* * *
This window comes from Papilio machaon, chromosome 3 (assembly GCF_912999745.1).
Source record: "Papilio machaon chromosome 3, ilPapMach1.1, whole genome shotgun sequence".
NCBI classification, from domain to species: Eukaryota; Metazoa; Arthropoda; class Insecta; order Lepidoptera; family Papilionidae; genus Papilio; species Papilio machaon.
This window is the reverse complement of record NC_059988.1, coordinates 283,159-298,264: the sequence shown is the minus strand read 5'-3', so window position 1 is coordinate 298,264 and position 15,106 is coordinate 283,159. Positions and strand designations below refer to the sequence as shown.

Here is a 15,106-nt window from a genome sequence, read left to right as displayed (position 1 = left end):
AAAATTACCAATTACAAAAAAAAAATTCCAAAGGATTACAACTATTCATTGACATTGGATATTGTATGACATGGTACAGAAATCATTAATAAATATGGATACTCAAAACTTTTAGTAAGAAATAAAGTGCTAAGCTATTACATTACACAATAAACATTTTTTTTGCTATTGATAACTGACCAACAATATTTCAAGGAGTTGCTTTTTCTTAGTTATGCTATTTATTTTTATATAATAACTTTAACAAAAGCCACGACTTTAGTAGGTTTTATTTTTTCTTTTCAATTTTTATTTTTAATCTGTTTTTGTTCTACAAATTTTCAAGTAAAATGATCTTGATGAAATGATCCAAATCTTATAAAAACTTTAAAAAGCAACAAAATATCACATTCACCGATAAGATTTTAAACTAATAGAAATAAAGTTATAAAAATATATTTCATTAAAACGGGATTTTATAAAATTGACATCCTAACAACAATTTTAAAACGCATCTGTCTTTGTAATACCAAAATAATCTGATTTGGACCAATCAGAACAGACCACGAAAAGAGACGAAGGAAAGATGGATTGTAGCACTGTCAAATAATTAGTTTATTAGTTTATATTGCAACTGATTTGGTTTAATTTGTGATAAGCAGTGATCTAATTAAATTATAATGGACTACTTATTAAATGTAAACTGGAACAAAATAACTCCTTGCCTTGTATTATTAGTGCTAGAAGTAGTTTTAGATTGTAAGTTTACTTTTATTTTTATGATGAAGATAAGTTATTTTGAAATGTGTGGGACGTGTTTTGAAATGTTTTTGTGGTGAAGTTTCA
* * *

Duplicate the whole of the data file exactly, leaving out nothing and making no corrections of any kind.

This window comes from Papilio machaon, chromosome 3 (assembly GCF_912999745.1).
Source record: "Papilio machaon chromosome 3, ilPapMach1.1, whole genome shotgun sequence".
NCBI classification, from domain to species: Eukaryota; Metazoa; Arthropoda; class Insecta; order Lepidoptera; family Papilionidae; genus Papilio; species Papilio machaon.
This window is the reverse complement of record NC_059988.1, coordinates 283,159-298,264: the sequence shown is the minus strand read 5'-3', so window position 1 is coordinate 298,264 and position 15,106 is coordinate 283,159. Positions and strand designations below refer to the sequence as shown.

Here is a 15,106-nt window from a genome sequence, read left to right as displayed (position 1 = left end):
AAAATTACCAATTACAAAAAAAAAATTCCAAAGGATTACAACTATTCATTGACATTGGATATTGTATGACATGGTACAGAAATCATTAATAAATATGGATACTCAAAACTTTTAGTAAGAAATAAAGTGCTAAGCTATTACATTACACAATAAACATTTTTTTTGCTATTGATAACTGACCAACAATATTTCAAGGAGTTGCTTTTTCTTAGTTATGCTATTTATTTTTATATAATAACTTTAACAAAAGCCACGACTTTAGTAGGTTTTATTTTTTCTTTTCAATTTTTATTTTTAATCTGTTTTTGTTCTACAAATTTTCAAGTAAAATGATCTTGATGAAATGATCCAAATCTTATAAAAACTTTAAAAAGCAACAAAATATCACATTCACCGATAAGATTTTAAACTAATAGAAATAAAGTTATAAAAATATATTTCATTAAAACGGGATTTTATAAAATTGACATCCTAACAACAATTTTAAAACGCATCTGTCTTTGTAATACCAAAATAATCTGATTTGGACCAATCAGAACAGACCACGAAAAGAGACGAAGGAAAGATGGATTGTAGCACTGTCAAATAATTAGTTTATTAGTTTATATTGCAACTGATTTGGTTTAATTTGTGATAAGCAGTGATCTAATTAAATTATAATGGACTACTTATTAAATGTAAACTGGAACAAAATAACTCCTTGCCTTGTATTATTAGTGCTAGAAGTAGTTTTAGATTGTAAGTTTACTTTTATTTTTATGATGAAGATAAGTTATTTTGAAATGTGTGGGACGTGTTTTGAAATGTTTTTGTGGTGAAGTTTCA